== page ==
dc.description.abstract<table><tr><td colspan="2" class="item-title">Mothers&rsquo; Perceptions of the Health Hazards of Environmental Tobacco Smoke Exposure in Inner-City Children</td></tr><tr class="item-sponsor"><td class="label">Conference Sponsor:</td><td class="value">Sigma Theta Tau International</td></tr><tr class="item-year"><td class="label">Conference Year:</td><td class="value">2001</td></tr><tr class="item-conference-date"><td class="label">Conference Date:</td><td class="value">November 10 - 14, 2001</td></tr><tr class="item-author"><td class="label">Author:</td><td class="value">Jones, Frances</td></tr><tr class="item-institute"><td class="label">P.I. Institution Name:</td><td class="value">Indiana University</td></tr><tr class="item-email"><td class="label">Email:</td><td class="value">fkamieni@iupui.edu</td></tr><tr><td colspan="2" class="item-abstract">Background: Exposure to environmental tobacco smoke (ETS) causes significant health problems in children, such as upper respiratory infections, asthma and sudden infant death syndrome, and leads to as many as 3500 infant deaths each year in the United States. Approximately 53-77% of all children in the US are exposed to ETS in the home by at least one adult smoker. Winkelstein and colleagues noted that when parents are made aware of the effects caused by ETS, they modify their smoking behavior in some way. Purpose: Many low income women are not aware of the hazards ETS poses to their children or may be skeptical of media reports of the dangers of second-hand smoke. The purpose of this study was to identify the perceptions of inner-city mothers concerning the health threats for their children exposed to ETS. Study design and methods: The setting for data collection was an inner-city housing project in Indianapolis. The sample consisted of 24 women residents. Twenty-one (88%) of the participants were smokers. The majority (92%) had children living in the home. Focus group methodology was used to identify salient beliefs of inner-city mothers about the health threats on children exposed to ETS. Focus group sessions included 8-10 participants and were conducted in the community room of the apartment complex. The principal investigator served as moderator, using an interview schedule to guide discussion. The co-investigator recorded non-verbal information throughout the sessions. Data analysis: The focus group sessions were audio taped and transcribed for data analysis. Content analysis procedures of the transcripts of the focus group sessions is ongoing. Transcripts will be reviewed by the investigators and a coding scheme for categorizing common topics expressed in the interviews will be developed. Each transcript will be coded and emergent themes within and across groups will be identified using winMax&Ograve; software for qualitative data analysis. Conclusions: The results of this study will be used as a basis for designing and testing an instrument to measure attitudes toward ETS exposure on children. In the future, this instrument will be used as an outcome measure for an interventional study to increase women&rsquo;s awareness of the hazards of ETS in children.</td></tr></table>en_GB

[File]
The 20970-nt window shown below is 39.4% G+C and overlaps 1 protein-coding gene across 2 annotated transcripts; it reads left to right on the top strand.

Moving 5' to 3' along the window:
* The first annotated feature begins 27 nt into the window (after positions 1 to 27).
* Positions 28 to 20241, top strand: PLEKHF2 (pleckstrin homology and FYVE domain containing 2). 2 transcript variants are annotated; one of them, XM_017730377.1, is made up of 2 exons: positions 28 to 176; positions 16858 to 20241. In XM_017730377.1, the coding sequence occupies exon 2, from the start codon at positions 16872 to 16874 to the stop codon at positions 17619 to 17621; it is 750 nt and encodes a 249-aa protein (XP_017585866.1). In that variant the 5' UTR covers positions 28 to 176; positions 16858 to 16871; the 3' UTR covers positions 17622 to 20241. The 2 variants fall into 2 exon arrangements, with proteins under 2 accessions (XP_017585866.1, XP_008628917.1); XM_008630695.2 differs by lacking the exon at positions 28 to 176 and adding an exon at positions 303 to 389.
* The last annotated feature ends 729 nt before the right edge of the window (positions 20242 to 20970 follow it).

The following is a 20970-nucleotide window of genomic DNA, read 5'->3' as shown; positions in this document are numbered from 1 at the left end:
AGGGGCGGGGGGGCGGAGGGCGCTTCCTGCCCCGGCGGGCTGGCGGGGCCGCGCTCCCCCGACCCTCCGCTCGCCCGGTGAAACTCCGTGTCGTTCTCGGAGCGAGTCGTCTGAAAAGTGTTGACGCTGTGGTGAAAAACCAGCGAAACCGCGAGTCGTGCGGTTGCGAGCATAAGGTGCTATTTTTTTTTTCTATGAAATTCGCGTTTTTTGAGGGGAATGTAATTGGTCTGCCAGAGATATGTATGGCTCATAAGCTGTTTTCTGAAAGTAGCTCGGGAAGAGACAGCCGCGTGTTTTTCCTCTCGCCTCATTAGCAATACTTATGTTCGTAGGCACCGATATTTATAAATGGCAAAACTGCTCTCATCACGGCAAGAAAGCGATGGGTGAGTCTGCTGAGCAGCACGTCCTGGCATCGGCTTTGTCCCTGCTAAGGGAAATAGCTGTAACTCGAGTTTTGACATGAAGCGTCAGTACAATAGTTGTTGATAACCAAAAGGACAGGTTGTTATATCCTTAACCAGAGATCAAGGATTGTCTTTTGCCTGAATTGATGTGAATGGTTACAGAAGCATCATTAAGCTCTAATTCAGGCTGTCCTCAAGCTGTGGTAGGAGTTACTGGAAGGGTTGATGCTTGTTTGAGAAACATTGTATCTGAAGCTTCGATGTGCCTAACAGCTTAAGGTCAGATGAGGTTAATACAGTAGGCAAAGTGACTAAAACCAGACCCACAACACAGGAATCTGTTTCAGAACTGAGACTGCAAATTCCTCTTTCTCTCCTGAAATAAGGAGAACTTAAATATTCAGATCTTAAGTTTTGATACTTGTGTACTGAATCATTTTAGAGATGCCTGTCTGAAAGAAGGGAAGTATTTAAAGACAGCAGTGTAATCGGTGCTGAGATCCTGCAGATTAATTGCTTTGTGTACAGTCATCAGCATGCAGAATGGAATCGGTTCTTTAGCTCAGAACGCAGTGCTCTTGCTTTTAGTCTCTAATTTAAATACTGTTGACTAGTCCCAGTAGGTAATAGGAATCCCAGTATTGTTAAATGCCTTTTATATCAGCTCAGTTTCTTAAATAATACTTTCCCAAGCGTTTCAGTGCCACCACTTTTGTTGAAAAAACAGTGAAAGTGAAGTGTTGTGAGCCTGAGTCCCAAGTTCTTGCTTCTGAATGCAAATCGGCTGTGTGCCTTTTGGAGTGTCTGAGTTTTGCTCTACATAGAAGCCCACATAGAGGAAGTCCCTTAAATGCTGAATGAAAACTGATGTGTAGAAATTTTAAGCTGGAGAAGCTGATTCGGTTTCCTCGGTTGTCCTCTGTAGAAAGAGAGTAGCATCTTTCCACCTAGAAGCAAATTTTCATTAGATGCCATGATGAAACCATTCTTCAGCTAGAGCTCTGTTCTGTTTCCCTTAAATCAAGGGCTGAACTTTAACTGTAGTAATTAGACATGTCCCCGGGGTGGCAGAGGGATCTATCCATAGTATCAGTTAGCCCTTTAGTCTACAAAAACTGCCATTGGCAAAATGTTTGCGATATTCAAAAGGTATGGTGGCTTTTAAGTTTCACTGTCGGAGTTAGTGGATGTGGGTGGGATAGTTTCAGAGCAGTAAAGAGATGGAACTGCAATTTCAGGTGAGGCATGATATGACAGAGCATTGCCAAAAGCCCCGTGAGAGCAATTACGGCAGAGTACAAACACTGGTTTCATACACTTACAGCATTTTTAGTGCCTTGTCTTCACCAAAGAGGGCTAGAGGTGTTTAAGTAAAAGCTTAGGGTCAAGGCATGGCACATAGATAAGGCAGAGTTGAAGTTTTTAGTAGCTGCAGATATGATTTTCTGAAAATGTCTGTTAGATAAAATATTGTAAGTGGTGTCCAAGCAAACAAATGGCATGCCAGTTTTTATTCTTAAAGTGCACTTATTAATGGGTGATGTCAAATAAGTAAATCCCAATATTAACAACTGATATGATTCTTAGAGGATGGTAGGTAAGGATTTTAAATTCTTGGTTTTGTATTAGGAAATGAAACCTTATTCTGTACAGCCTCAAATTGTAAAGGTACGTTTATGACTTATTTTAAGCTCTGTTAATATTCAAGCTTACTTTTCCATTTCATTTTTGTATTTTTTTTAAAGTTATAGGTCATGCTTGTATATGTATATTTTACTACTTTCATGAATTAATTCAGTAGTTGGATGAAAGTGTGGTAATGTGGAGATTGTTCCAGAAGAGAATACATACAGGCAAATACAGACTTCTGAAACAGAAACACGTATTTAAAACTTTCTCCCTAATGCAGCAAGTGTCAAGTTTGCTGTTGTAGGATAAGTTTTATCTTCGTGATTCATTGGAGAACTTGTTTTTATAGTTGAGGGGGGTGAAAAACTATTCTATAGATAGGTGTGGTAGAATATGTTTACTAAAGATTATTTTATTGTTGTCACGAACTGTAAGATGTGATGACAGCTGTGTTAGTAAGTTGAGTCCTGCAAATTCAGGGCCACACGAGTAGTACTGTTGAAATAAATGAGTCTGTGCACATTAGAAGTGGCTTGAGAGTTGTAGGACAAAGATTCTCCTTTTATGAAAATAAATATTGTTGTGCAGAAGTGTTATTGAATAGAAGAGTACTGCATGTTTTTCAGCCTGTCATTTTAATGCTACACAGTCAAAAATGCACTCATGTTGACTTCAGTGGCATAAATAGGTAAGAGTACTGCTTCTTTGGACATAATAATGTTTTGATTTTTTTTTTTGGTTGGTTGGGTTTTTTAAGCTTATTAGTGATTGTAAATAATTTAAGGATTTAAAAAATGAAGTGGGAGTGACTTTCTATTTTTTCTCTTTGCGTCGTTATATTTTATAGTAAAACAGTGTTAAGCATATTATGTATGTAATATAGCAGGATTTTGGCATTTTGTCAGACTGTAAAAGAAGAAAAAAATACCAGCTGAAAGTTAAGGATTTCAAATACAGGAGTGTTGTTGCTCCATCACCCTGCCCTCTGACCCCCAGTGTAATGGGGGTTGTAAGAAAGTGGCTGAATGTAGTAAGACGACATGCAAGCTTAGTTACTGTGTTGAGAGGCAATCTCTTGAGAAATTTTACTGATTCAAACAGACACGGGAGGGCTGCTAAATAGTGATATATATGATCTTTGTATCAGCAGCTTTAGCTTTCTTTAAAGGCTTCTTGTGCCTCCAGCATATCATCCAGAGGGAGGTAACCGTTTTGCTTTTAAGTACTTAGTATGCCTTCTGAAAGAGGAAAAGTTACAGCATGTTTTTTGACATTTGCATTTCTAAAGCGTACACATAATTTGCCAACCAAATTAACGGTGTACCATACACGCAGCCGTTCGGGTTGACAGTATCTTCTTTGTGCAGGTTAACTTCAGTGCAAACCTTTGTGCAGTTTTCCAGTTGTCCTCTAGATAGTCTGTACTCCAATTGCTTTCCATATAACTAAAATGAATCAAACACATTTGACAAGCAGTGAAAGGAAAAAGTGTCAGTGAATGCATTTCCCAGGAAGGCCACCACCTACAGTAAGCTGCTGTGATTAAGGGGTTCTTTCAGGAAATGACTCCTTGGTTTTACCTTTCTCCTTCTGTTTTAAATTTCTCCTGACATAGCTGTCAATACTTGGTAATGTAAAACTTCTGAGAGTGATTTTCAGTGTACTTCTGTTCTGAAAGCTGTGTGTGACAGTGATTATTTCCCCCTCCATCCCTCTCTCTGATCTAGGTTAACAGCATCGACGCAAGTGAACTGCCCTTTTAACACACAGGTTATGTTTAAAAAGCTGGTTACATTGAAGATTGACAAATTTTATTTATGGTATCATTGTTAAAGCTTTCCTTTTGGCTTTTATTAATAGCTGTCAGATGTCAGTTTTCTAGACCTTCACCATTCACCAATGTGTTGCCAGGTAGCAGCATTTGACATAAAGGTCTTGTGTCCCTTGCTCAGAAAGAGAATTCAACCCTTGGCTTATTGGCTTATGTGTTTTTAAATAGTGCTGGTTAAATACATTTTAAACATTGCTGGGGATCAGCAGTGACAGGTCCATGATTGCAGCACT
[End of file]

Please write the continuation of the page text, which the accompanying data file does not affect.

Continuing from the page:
dc.date.available2011-10-26T09:43:18Z-
dc.date.issued2001-11-10en_GB
dc.date.accessioned2011-10-26T09:43:18Z-
dc.description.sponsorshipSigma Theta Tau Internationalen_GB